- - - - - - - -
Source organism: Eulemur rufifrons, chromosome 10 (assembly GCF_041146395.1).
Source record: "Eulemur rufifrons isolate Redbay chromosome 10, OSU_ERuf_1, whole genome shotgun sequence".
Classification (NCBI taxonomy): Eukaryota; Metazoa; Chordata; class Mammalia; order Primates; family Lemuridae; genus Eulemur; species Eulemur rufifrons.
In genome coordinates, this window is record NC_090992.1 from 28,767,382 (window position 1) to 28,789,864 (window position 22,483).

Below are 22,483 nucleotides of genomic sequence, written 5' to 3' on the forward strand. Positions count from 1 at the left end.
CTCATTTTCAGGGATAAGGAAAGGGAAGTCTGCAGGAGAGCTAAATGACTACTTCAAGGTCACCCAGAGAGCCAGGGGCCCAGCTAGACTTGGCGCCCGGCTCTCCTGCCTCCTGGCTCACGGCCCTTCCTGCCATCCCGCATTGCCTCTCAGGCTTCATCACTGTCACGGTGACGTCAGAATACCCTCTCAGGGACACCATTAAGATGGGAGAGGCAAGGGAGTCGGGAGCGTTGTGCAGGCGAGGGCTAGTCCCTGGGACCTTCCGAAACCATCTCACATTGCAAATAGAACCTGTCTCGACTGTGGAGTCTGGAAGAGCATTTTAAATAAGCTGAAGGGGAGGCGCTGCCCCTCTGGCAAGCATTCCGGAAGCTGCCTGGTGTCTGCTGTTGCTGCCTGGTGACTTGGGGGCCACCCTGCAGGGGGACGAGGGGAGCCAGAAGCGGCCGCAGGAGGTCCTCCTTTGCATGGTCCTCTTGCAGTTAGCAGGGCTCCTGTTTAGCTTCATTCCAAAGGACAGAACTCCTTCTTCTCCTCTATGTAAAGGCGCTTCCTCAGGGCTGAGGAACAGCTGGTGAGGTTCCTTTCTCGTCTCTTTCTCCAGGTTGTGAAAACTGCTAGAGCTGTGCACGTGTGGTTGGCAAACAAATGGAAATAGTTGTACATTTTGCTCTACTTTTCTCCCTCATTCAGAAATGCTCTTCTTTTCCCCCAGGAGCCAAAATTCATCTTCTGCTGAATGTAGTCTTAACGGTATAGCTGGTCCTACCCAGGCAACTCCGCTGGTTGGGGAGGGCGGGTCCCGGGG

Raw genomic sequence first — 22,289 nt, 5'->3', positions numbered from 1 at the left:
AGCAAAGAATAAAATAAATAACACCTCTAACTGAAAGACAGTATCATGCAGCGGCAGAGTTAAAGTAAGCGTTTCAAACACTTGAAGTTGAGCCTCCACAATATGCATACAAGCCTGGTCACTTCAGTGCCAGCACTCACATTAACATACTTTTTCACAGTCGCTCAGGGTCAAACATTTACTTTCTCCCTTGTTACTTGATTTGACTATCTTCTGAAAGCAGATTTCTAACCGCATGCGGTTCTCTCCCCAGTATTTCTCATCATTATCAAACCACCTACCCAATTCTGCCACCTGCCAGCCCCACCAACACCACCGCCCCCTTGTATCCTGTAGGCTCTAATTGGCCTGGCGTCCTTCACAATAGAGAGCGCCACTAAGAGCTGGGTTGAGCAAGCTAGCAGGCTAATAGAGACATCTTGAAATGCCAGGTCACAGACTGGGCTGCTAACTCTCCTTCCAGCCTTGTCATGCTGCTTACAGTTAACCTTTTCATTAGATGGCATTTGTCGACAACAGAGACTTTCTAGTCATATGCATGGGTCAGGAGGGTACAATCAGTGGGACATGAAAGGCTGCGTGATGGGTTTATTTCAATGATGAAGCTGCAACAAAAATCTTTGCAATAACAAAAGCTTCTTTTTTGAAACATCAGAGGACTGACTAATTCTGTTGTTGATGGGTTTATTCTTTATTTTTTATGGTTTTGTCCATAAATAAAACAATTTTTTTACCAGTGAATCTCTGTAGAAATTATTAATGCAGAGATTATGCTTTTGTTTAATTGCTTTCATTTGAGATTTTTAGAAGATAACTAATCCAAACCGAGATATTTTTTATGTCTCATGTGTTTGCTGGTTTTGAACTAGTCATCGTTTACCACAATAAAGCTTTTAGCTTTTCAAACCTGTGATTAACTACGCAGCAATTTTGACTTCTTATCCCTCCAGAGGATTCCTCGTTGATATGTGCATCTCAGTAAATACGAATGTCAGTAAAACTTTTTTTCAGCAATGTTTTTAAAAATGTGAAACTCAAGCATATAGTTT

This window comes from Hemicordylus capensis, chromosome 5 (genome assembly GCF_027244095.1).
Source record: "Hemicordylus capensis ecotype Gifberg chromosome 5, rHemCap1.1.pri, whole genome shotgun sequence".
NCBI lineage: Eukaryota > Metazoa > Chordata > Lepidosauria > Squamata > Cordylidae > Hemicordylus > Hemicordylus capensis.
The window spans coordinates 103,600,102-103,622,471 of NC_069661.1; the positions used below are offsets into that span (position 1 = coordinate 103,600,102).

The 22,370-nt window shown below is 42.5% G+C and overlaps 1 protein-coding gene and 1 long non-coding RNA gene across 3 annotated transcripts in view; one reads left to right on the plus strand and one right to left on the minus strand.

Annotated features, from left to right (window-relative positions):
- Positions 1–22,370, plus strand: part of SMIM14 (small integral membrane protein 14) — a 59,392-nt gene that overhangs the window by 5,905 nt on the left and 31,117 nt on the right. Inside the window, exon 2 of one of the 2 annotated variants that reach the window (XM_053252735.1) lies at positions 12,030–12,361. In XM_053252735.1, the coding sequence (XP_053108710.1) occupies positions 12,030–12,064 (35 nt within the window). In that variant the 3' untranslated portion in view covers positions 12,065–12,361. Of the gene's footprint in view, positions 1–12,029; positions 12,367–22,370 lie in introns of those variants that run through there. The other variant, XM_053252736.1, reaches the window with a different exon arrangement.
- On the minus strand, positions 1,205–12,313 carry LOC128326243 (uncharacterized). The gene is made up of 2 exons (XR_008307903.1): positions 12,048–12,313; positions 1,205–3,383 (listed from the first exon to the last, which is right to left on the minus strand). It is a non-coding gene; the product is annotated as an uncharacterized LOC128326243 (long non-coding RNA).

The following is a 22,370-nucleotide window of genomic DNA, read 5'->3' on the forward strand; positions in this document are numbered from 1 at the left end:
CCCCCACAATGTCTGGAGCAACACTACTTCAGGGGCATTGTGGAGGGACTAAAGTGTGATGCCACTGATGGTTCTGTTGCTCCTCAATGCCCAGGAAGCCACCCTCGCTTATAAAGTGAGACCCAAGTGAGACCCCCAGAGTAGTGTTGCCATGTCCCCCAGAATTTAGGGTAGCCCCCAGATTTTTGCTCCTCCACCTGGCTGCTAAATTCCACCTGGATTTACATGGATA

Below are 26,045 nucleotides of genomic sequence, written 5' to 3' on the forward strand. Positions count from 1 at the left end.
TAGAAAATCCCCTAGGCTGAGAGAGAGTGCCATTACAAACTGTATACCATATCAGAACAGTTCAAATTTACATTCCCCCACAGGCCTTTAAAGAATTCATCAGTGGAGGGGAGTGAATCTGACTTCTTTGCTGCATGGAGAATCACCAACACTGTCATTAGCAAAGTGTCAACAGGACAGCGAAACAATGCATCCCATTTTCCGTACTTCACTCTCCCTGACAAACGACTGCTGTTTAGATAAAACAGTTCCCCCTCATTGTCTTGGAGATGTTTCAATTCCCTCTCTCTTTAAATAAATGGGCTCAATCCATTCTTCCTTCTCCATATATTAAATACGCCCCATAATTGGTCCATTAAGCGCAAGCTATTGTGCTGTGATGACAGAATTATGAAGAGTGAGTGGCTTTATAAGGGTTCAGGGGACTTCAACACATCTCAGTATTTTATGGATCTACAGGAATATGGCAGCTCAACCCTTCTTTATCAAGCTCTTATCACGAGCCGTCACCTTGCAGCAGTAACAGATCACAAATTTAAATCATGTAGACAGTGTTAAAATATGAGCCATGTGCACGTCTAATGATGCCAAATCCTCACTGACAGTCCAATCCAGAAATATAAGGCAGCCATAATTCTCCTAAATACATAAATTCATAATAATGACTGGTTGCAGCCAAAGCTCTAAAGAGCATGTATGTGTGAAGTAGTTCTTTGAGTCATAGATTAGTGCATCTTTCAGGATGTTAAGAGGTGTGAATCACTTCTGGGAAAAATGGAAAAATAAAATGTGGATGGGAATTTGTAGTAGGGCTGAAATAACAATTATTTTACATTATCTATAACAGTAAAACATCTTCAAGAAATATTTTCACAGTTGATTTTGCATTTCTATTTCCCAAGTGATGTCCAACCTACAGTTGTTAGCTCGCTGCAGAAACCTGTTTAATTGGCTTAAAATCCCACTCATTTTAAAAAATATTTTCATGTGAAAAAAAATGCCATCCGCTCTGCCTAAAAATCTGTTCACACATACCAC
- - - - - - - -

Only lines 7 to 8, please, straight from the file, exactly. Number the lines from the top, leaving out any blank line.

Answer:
Raw genomic sequence first — 22,289 nt, 5'->3', positions numbered from 1 at the left:
AGCAAAGAATAAAATAAATAACACCTCTAACTGAAAGACAGTATCATGCAGCGGCAGAGTTAAAGTAAGCGTTTCAAACACTTGAAGTTGAGCCTCCACAATATGCATACAAGCCTGGTCACTTCAGTGCCAGCACTCACATTAACATACTTTTTCACAGTCGCTCAGGGTCAAACATTTACTTTCTCCCTTGTTACTTGATTTGACTATCTTCTGAAAGCAGATTTCTAACCGCATGCGGTTCTCTCCCCAGTATTTCTCATCATTATCAAACCACCTACCCAATTCTGCCACCTGCCAGCCCCACCAACACCACCGCCCCCTTGTATCCTGTAGGCTCTAATTGGCCTGGCGTCCTTCACAATAGAGAGCGCCACTAAGAGCTGGGTTGAGCAAGCTAGCAGGCTAATAGAGACATCTTGAAATGCCAGGTCACAGACTGGGCTGCTAACTCTCCTTCCAGCCTTGTCATGCTGCTTACAGTTAACCTTTTCATTAGATGGCATTTGTCGACAACAGAGACTTTCTAGTCATATGCATGGGTCAGGAGGGTACAATCAGTGGGACATGAAAGGCTGCGTGATGGGTTTATTTCAATGATGAAGCTGCAACAAAAATCTTTGCAATAACAAAAGCTTCTTTTTTGAAACATCAGAGGACTGACTAATTCTGTTGTTGATGGGTTTATTCTTTATTTTTTATGGTTTTGTCCATAAATAAAACAATTTTTTTACCAGTGAATCTCTGTAGAAATTATTAATGCAGAGATTATGCTTTTGTTTAATTGCTTTCATTTGAGATTTTTAGAAGATAACTAATCCAAACCGAGATATTTTTTATGTCTCATGTGTTTGCTGGTTTTGAACTAGTCATCGTTTACCACAATAAAGCTTTTAGCTTTTCAAACCTGTGATTAACTACGCAGCAATTTTGACTTCTTATCCCTCCAGAGGATTCCTCGTTGATATGTGCATCTCAGTAAATACGAATGTCAGTAAAACTTTTTTTCAGCAATGTTTTTAAAAATGTGAAACTCAAGCATATAGTTT